The 6-foot-3, 212-pound played in 51 games for the Canadiens (20) and Buffalo Sabres (31) this season and had 12 points (four goals, eight assists) and was a plus-10; he was traded by the Sabres to Montreal on Jan. 2 for a 2020 fourth-round pick. 

Scandella's cap hit on his contract this season, the last of a five-year, $20 million contract signed Nov. 29, 2014 with the Minnesota Wild, is for $4 million, and the Canadiens retained half of it when the trade to the Blues was completed.

Signing Scandella means he basically replaces Bouwmeester's salary of $3.25 million and gives the Blues a veteran replacement for the 17-year veteran, who hasn't made his plans beyond this season known but with a near-death experience on the Blues' bench on that frightening night in Anaheim, it's extremely unlikely Bouwmeester will be able to continue his career.

The Blues also have to address the contracts of restricted free agents, defenseman Vince Dunn and forwards Mackenzie MacEachern and Jacob de la Rose, as well as the big kahuna, captain Alex Pietrangelo, who is slated to be an unrestricted free agent at season's end.

Signing Scandella doesn't signal that the Blues will move on from Pietrangelo. He merely is a replacement for a player who likely won't be back in Bouwmeester.

"They're different aspects," Armstrong said of Scandella's signing in regards to Pietrangelo. "We need to have a good, strong team and we need to have different components. To have that, with Bouwmeester going out, that type of player was needed among our group immediately and we felt it was going to be needed moving forward.
(St. Louis Blues photo)
Marco Scandella (6) celebrates a 4-3 shootout win over Dallas on Feb. 29 
with with Jake Allen (middle) and Brayden Schenn (10). 

"I haven't talked to [Bouwmeester] in a while. As he said in his press conference, he was not going to play the rest of this year and I've left it at that and he and I will talk once we get back up and running here, but that won't be for a while."

Scandella was originally drafted by the Wild in the second round of the 2008 NHL Draft; he's played in 580 regular-season games in 10 seasons and has 137 points (42 goals, 95 assists). He's played in 39 postseason games and had nine points (six goals, three assists).

Wednesday, April 15, 2020

Blais agrees to contract extension

Forward gets two-year, $3 million contract through the 2022 
season; could have been restricted free agent at season's end

ST. LOUIS -- Sammy Blais is getting a raise ... again.

The 23-year-old Montmagny, Quebec native has agreed to terms on a new two-year, $3 million extension ($1.5 million average annual value) on Wednesday.
Sammy Blais

Blais could have been a restricted free agent at the end of this season, which has been paused since March 12 because of concerns surrounding the coronavirus pandemic, after signing a one-year, $850,000 contract on July 1, 2019. It'll be his third NHL contract after initially playing out a three-year, $2.175 million entry-level contract signed on Nov. 13, 2015.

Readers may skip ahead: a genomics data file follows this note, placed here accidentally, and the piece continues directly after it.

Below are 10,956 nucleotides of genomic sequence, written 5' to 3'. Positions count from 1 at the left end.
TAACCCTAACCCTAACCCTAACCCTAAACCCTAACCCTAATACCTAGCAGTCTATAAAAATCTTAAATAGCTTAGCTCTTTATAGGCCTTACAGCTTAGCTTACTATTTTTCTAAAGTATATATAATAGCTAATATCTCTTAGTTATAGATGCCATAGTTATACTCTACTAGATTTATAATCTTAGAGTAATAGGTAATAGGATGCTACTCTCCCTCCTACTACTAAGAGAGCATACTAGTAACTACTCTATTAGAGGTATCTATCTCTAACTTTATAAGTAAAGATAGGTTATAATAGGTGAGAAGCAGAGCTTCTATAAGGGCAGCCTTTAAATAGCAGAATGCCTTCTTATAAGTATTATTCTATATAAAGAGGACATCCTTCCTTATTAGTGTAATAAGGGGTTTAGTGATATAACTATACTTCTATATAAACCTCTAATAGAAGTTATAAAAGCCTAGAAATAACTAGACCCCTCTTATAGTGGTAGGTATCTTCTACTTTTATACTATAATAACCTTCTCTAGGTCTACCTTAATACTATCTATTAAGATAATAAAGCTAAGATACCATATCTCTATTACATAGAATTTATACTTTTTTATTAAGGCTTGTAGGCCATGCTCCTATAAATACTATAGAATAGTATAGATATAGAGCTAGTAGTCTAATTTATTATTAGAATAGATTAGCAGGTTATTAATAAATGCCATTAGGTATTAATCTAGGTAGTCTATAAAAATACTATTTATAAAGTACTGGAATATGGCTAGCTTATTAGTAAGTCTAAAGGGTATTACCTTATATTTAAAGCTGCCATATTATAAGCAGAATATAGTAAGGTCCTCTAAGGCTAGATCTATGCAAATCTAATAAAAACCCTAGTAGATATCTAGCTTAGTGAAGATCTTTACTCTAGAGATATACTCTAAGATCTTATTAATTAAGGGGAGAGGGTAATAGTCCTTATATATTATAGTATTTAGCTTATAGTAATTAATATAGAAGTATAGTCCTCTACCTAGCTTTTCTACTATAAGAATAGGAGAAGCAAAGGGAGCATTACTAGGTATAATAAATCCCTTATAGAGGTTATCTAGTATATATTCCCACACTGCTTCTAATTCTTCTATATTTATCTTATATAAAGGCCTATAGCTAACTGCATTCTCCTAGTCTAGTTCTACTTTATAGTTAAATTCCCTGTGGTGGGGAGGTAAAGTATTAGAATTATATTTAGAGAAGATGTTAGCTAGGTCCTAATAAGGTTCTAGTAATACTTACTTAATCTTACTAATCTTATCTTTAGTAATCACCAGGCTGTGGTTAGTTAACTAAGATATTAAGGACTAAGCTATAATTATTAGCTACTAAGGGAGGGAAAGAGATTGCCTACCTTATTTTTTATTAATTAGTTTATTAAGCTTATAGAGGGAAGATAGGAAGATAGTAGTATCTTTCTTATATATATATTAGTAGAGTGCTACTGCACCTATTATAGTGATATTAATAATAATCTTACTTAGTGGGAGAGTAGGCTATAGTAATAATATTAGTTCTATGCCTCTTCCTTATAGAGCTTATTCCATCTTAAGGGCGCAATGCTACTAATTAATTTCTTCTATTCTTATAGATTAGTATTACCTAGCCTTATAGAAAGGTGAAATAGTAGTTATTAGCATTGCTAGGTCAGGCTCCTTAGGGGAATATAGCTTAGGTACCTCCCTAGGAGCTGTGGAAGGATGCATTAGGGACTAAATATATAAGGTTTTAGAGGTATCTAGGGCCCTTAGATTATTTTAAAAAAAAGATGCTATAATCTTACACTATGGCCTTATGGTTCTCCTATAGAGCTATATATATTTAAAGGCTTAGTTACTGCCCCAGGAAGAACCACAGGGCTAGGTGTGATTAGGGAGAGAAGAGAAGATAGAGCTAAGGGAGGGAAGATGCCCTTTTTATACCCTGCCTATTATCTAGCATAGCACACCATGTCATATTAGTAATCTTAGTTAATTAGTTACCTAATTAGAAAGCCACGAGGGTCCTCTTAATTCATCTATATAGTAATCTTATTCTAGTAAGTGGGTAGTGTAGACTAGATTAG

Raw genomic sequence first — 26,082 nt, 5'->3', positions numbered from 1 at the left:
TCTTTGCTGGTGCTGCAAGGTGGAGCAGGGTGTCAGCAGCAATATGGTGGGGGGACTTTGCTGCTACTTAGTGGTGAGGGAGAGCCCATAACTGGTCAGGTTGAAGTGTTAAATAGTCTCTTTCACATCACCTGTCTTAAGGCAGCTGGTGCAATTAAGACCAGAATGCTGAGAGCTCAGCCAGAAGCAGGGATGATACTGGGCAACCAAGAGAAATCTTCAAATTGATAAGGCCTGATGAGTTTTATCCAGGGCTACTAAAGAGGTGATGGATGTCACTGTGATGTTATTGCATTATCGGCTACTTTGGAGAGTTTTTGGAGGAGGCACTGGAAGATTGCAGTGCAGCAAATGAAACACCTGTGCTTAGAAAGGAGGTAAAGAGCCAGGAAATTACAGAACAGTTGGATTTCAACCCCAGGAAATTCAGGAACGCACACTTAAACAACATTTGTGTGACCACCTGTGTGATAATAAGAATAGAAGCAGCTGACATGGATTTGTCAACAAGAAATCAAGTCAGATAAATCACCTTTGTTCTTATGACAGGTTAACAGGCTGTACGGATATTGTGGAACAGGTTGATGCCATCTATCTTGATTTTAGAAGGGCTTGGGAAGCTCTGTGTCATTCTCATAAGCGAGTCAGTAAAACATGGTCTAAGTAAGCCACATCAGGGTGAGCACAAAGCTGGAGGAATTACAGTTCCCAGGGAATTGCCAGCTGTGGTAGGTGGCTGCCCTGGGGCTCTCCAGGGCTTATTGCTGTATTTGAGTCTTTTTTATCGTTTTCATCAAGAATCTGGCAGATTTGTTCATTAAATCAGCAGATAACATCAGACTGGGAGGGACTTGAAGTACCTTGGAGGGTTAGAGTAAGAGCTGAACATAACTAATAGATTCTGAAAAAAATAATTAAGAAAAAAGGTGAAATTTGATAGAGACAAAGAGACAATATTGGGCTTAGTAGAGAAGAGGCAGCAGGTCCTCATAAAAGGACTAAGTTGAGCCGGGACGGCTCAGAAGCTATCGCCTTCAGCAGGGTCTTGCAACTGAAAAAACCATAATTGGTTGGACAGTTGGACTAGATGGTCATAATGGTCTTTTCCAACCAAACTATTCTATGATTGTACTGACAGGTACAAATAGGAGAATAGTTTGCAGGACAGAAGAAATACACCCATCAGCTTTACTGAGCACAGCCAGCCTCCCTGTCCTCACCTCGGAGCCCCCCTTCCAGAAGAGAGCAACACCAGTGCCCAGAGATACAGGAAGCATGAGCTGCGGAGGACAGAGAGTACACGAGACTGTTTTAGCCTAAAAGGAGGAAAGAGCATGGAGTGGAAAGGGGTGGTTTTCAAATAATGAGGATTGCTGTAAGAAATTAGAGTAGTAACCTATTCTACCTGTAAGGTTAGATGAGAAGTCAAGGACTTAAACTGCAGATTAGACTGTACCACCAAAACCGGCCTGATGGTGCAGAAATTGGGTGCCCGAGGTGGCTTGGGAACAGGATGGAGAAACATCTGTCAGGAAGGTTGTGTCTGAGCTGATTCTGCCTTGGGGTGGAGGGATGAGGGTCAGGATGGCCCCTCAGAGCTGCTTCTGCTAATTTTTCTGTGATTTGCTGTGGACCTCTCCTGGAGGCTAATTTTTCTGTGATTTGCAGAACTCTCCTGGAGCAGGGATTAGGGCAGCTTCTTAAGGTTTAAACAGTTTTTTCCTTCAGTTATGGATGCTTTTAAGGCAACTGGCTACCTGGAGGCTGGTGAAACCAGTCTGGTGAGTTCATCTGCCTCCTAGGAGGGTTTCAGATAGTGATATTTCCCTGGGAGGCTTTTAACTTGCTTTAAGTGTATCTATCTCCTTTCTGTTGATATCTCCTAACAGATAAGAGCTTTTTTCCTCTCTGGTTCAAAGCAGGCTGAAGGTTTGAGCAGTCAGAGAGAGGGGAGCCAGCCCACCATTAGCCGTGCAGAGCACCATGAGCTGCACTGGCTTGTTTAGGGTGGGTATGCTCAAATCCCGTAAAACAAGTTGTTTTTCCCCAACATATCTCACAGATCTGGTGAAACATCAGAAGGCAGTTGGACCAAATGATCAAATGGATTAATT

"He's coming as a sixth-round pick and getting to the NHL as quickly as he did is a feather in his cap," Blues general manager Doug Armstrong said of Blais. "We see a complete player. He's got a physical edge to him, but he also has good hands in tight and he can make plays. He's a guy that we believe can continue to take a bigger role as we move forward in all aspects of his game." 

Blais, a sixth-round pick (No. 176) in the 2014 NHL Draft, he has 20 points (nine goals, 11 assists) in 83 games over three seasons and three points (one goal, two assists) in 15 playoff games last season to help the Blues win their first Stanley Cup.

Blais has played in just 40 games this season (six goals, seven assists) due to a wrist injust that held him out Nov. 20-Jan. 27. 

He made his playoff debut with the Blues in Game 6 of the Western Conference second round against the Dallas Stars and scored in a 4-1 win to help the Blues stave off elimination. He also had a big hit on Boston's Noel Acciari in Game 7 of the Stanley Cup Final that started the sequence and led to the opening goal scored by Ryan O'Reilly in the clinching 4-1 win.

"That's obviously what he wants and would be great for us," Armstrong said of Blais being a top nine forward. "What allows a player to do that and in young players as they mature, it's consistency, what you see in a player like [David] Perron, [Ryan] O'Reilly, [Brayden] Schenn and [Jaden] Schwartz, [Vladimir] Tarasenko. Their game doesn't vary from night to night much and I think young players have to find that consistency and I think [Zach] Sanford and Blais are working, they're getting better and better. Hopefully in the next year or two, they'll become consistent players where the peaks and valleys are very close to each other." 

With Blais under contract, that leaves the Blues with a trio of restricted free agents, including defenseman Vince Dunn and forwards Mackenzie MacEachern and Jacob de la Rose. Captain Alex Pietrangelo can be an unrestricted free agent at season's end, as well as veteran forward Troy Brouwer and veteran defensemen Marco Scandella and Jay Bouwmeester, but Bouwmeester's career is in all likelihood over after suffering a cardiac episode Feb. 11 in Anaheim. 

Saturday, April 11, 2020

Perunovich wins Hobey Baker Award

Defenseman, 2018 second round pick is second draft pick, third Blue to 
begin NHL career to win award; recently signed two-year, entry-level contract 

ST. LOUIS -- Scott Perunovich got his professional contract recently. On Saturday, he received the highest honor as a college player by winning the Hobey Baker Award, voted as the top player in NCAA ice hockey.